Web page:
[CFP] A special issue of Babel: Text and Context reconsidered within the multimodal framework
Guest Editor Contact Details
Olli Philippe Lautenbacher, University of Helsinki, email@example.com
Yves Gambier, University of Turku, firstname.lastname@example.org
Title: Text and Context reconsidered within the multimodal framework
Call for Papers
Text has been a challenging item in Translation Studies (TS). Does a literary translator refer to the same concept of text as a conference interpreter, a technical writer, a subtitler, a localiser, a journalist? Context is also an ambiguous concept since we can find as well in TS macro-/micro-context, situation, setting, in situ, environment, landscape, location, zone, reality, nature, etc. Morevoer, the translation of multimodal disembodied texts (combining images, sound and written language) is today a growing field of activity in our digital culture. Translation occurs in the film and videogame industries, in theatre and opera, in live performances and events, and on the internet (websites, Html texts) but it is also found in all kinds of communicative situations involving accessibility-enhancing processes. This has opened up new horizons concerning the very concept of translation and has created new concrete areas of interest and investigation, such as localization, transmodal translation, fansubbing, transadaptation/transcreation, transediting, multilingual text production, etc. Is there a common notion of text and context in all the new translation practices?
There is debate over whether these newer forms of translation are a part of Translation Studies (TS), although in their own way and to different extents they all raise fundamental questions that TS has been concerned with at different stages of its development, about the scope of translation, text, meaning, the relationship between oral and written languages regarding contextualisation, and the impact of technology on our conceptualisation of translation. Nevertheless, there is an urge today to strengthen the links between Multimodal Studies (MS) and TS, although a few publications have indeed recently dealt with the topic (O’Sullivan & Jeffcote, 2013; Dicerto, 2018; Tuominen et al. 2018; Bennett, 2019; Mus & Neelsen, 2021).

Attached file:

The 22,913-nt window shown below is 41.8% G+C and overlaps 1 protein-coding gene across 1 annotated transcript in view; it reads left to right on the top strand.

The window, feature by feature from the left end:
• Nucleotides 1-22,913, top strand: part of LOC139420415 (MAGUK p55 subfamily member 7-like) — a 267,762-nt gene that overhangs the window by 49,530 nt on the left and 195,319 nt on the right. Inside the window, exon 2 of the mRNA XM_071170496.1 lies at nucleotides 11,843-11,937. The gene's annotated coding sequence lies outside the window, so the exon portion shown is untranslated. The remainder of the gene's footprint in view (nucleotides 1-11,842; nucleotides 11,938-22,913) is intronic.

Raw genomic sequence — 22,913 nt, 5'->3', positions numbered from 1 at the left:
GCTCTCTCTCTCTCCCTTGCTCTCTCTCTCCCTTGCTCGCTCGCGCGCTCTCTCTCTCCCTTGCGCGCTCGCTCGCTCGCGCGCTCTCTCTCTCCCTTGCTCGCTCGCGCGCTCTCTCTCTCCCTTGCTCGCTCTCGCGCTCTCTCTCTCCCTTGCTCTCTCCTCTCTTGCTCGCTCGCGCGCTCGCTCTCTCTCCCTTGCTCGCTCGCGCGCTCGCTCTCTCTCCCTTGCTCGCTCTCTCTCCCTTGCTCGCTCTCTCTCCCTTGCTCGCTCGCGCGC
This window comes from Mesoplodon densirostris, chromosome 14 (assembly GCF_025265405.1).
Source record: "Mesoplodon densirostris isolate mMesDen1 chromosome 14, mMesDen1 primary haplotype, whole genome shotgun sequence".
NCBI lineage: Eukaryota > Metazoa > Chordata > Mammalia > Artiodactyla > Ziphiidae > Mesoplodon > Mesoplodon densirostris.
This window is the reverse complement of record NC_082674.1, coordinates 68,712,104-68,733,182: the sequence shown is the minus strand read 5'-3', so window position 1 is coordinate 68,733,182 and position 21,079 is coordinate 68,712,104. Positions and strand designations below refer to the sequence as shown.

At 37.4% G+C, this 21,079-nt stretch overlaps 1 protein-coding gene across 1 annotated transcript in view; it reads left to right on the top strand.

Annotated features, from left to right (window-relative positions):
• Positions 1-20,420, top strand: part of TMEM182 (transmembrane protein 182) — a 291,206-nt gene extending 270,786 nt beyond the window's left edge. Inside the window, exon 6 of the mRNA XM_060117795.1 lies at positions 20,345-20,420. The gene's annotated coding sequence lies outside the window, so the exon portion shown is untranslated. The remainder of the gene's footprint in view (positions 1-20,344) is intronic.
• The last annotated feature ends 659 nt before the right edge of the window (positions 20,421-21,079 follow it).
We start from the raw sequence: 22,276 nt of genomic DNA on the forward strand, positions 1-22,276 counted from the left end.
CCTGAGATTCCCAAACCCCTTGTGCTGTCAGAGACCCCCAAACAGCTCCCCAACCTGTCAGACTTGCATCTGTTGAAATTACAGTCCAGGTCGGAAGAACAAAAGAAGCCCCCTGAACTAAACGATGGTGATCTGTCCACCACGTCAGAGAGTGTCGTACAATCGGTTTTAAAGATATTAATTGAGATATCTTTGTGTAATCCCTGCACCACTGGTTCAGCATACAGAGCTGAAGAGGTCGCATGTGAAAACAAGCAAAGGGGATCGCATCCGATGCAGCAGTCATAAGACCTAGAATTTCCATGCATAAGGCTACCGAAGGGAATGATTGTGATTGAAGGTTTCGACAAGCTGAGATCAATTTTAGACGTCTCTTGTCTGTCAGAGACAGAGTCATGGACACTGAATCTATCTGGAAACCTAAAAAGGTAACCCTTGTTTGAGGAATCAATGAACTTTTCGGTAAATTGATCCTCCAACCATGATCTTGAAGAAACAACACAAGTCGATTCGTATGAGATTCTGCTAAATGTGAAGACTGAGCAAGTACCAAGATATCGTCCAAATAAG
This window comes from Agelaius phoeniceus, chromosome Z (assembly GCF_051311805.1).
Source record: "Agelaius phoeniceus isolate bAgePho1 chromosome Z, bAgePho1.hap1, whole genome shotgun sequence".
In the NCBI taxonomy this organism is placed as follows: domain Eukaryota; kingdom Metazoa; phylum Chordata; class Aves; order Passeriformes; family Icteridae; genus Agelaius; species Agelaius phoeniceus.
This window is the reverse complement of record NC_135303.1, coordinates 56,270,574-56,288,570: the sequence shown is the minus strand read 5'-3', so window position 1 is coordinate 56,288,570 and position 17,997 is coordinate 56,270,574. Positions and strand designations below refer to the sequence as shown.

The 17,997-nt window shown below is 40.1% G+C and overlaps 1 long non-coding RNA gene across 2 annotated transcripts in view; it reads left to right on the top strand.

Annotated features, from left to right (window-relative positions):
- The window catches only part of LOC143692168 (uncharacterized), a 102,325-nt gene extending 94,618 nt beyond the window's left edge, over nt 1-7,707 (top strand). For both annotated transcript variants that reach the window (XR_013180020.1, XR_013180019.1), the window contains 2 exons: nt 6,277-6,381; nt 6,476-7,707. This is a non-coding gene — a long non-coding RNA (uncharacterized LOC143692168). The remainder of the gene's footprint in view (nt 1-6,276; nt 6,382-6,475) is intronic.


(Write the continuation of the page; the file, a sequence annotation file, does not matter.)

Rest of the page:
TS has traditionally tackled the non-linguistic resources as merely “contextual” (Ramos Pinto & Adami, 2020). One of the major questions is how multimodal resources and their combinations are interpreted when they appear in new surroundings, at other times and/or in different social spaces. In other words, what does recontextualization involve, admitting the definition given by Bezemer and Kress: “Recontextualization is, literally, moving ‘meaning-material’ from one context, with its social organization of participants and its modal ensembles, to another, with its different social organization and modal ensembles” (Bezemer, J. & Kress, 2016: 75)? How does meaning-making take place when a visual or aural element of a document does not carry the same semiotic scope for all its recipients? To what extent do viewers share the understanding of the inherent features of a picture? What does context mean and imply when navigating on websites, social media, and other digital platforms?
Is contextual knowledge about the “start text” (i.e., not only time and space location, origin or cultural references, but also the semiotic roles all of these elements trigger regarding the document’s purpose or its diegetic construction) or can it be solely defined within reception? Recently, the “cancel culture” movement has strongly decontextualised events, banning historical figures, historical moves, in order to recontextualise them in line with a certain ideology. What are the cues in the multimodal material which identify the context? Is contextual knowledge part of the text in the process of comprehension and translating?